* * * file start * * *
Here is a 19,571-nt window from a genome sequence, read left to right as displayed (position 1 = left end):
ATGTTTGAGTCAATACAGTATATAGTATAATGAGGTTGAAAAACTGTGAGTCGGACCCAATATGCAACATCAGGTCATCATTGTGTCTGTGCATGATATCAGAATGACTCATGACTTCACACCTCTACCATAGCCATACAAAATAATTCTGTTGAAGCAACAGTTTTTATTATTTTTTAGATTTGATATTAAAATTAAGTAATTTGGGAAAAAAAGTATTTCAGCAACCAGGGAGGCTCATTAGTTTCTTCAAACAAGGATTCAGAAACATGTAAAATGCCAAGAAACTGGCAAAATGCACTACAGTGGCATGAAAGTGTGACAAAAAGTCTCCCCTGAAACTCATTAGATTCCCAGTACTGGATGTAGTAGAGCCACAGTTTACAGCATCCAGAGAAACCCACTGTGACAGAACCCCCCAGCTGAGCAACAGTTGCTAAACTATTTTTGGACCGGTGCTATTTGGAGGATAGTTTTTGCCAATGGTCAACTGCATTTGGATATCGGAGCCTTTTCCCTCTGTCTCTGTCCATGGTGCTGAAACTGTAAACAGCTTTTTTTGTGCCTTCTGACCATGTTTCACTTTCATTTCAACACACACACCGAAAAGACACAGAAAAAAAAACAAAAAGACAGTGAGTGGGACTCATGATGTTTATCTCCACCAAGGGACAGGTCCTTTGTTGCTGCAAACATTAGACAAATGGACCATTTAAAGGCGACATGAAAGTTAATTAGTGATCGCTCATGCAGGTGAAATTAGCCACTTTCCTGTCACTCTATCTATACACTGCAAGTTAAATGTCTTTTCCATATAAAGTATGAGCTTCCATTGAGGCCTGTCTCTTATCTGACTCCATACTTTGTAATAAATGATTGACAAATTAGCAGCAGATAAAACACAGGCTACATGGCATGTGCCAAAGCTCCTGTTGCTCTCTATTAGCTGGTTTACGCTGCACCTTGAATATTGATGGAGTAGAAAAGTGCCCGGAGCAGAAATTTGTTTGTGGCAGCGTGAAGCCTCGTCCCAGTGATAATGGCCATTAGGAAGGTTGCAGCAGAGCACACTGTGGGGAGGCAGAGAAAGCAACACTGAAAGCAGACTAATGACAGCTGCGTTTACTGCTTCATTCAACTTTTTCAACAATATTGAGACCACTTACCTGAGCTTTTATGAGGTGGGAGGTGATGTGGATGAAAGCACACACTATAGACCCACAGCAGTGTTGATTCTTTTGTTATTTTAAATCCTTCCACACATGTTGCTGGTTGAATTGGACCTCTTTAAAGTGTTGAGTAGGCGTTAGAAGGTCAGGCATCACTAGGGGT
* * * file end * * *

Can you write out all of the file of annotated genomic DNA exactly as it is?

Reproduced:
Here is a 19,571-nt window from a genome sequence, read left to right as displayed (position 1 = left end):
ATGTTTGAGTCAATACAGTATATAGTATAATGAGGTTGAAAAACTGTGAGTCGGACCCAATATGCAACATCAGGTCATCATTGTGTCTGTGCATGATATCAGAATGACTCATGACTTCACACCTCTACCATAGCCATACAAAATAATTCTGTTGAAGCAACAGTTTTTATTATTTTTTAGATTTGATATTAAAATTAAGTAATTTGGGAAAAAAAGTATTTCAGCAACCAGGGAGGCTCATTAGTTTCTTCAAACAAGGATTCAGAAACATGTAAAATGCCAAGAAACTGGCAAAATGCACTACAGTGGCATGAAAGTGTGACAAAAAGTCTCCCCTGAAACTCATTAGATTCCCAGTACTGGATGTAGTAGAGCCACAGTTTACAGCATCCAGAGAAACCCACTGTGACAGAACCCCCCAGCTGAGCAACAGTTGCTAAACTATTTTTGGACCGGTGCTATTTGGAGGATAGTTTTTGCCAATGGTCAACTGCATTTGGATATCGGAGCCTTTTCCCTCTGTCTCTGTCCATGGTGCTGAAACTGTAAACAGCTTTTTTTGTGCCTTCTGACCATGTTTCACTTTCATTTCAACACACACACCGAAAAGACACAGAAAAAAAAACAAAAAGACAGTGAGTGGGACTCATGATGTTTATCTCCACCAAGGGACAGGTCCTTTGTTGCTGCAAACATTAGACAAATGGACCATTTAAAGGCGACATGAAAGTTAATTAGTGATCGCTCATGCAGGTGAAATTAGCCACTTTCCTGTCACTCTATCTATACACTGCAAGTTAAATGTCTTTTCCATATAAAGTATGAGCTTCCATTGAGGCCTGTCTCTTATCTGACTCCATACTTTGTAATAAATGATTGACAAATTAGCAGCAGATAAAACACAGGCTACATGGCATGTGCCAAAGCTCCTGTTGCTCTCTATTAGCTGGTTTACGCTGCACCTTGAATATTGATGGAGTAGAAAAGTGCCCGGAGCAGAAATTTGTTTGTGGCAGCGTGAAGCCTCGTCCCAGTGATAATGGCCATTAGGAAGGTTGCAGCAGAGCACACTGTGGGGAGGCAGAGAAAGCAACACTGAAAGCAGACTAATGACAGCTGCGTTTACTGCTTCATTCAACTTTTTCAACAATATTGAGACCACTTACCTGAGCTTTTATGAGGTGGGAGGTGATGTGGATGAAAGCACACACTATAGACCCACAGCAGTGTTGATTCTTTTGTTATTTTAAATCCTTCCACACATGTTGCTGGTTGAATTGGACCTCTTTAAAGTGTTGAGTAGGCGTTAGAAGGTCAGGCATCACTAGGGGT